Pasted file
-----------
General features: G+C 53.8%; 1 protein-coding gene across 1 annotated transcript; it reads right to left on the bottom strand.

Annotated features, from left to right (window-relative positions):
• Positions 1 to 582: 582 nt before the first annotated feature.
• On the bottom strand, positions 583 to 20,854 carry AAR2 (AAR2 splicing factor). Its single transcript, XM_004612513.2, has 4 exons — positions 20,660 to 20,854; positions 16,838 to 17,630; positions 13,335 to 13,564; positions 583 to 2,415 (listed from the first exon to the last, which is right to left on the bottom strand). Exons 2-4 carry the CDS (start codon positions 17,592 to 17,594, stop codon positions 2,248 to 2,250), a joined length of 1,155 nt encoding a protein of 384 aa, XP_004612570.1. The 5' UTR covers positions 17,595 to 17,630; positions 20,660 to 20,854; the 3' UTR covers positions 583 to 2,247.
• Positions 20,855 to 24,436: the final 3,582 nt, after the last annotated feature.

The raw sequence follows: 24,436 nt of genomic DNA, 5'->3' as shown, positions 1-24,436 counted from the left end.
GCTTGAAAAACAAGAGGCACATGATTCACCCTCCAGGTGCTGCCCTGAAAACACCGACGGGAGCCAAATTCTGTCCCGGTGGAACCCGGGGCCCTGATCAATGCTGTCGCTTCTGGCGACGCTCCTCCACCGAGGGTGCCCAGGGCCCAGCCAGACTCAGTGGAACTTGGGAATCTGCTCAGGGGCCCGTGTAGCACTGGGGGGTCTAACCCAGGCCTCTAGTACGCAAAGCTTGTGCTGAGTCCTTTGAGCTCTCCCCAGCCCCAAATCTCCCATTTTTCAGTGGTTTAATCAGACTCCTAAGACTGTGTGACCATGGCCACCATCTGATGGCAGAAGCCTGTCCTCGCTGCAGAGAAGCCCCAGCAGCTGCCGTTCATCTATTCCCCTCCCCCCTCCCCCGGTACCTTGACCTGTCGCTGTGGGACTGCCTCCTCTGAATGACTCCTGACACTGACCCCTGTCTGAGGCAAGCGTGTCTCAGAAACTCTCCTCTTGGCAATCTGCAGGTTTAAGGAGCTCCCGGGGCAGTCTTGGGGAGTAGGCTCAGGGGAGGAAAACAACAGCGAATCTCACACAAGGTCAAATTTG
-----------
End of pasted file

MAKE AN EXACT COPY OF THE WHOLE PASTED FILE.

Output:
General features: G+C 53.8%; 1 protein-coding gene across 1 annotated transcript; it reads right to left on the bottom strand.

Annotated features, from left to right (window-relative positions):
• Positions 1 to 582: 582 nt before the first annotated feature.
• On the bottom strand, positions 583 to 20,854 carry AAR2 (AAR2 splicing factor). Its single transcript, XM_004612513.2, has 4 exons — positions 20,660 to 20,854; positions 16,838 to 17,630; positions 13,335 to 13,564; positions 583 to 2,415 (listed from the first exon to the last, which is right to left on the bottom strand). Exons 2-4 carry the CDS (start codon positions 17,592 to 17,594, stop codon positions 2,248 to 2,250), a joined length of 1,155 nt encoding a protein of 384 aa, XP_004612570.1. The 5' UTR covers positions 17,595 to 17,630; positions 20,660 to 20,854; the 3' UTR covers positions 583 to 2,247.
• Positions 20,855 to 24,436: the final 3,582 nt, after the last annotated feature.

The raw sequence follows: 24,436 nt of genomic DNA, 5'->3' as shown, positions 1-24,436 counted from the left end.
GCTTGAAAAACAAGAGGCACATGATTCACCCTCCAGGTGCTGCCCTGAAAACACCGACGGGAGCCAAATTCTGTCCCGGTGGAACCCGGGGCCCTGATCAATGCTGTCGCTTCTGGCGACGCTCCTCCACCGAGGGTGCCCAGGGCCCAGCCAGACTCAGTGGAACTTGGGAATCTGCTCAGGGGCCCGTGTAGCACTGGGGGGTCTAACCCAGGCCTCTAGTACGCAAAGCTTGTGCTGAGTCCTTTGAGCTCTCCCCAGCCCCAAATCTCCCATTTTTCAGTGGTTTAATCAGACTCCTAAGACTGTGTGACCATGGCCACCATCTGATGGCAGAAGCCTGTCCTCGCTGCAGAGAAGCCCCAGCAGCTGCCGTTCATCTATTCCCCTCCCCCCTCCCCCGGTACCTTGACCTGTCGCTGTGGGACTGCCTCCTCTGAATGACTCCTGACACTGACCCCTGTCTGAGGCAAGCGTGTCTCAGAAACTCTCCTCTTGGCAATCTGCAGGTTTAAGGAGCTCCCGGGGCAGTCTTGGGGAGTAGGCTCAGGGGAGGAAAACAACAGCGAATCTCACACAAGGTCAAATTTG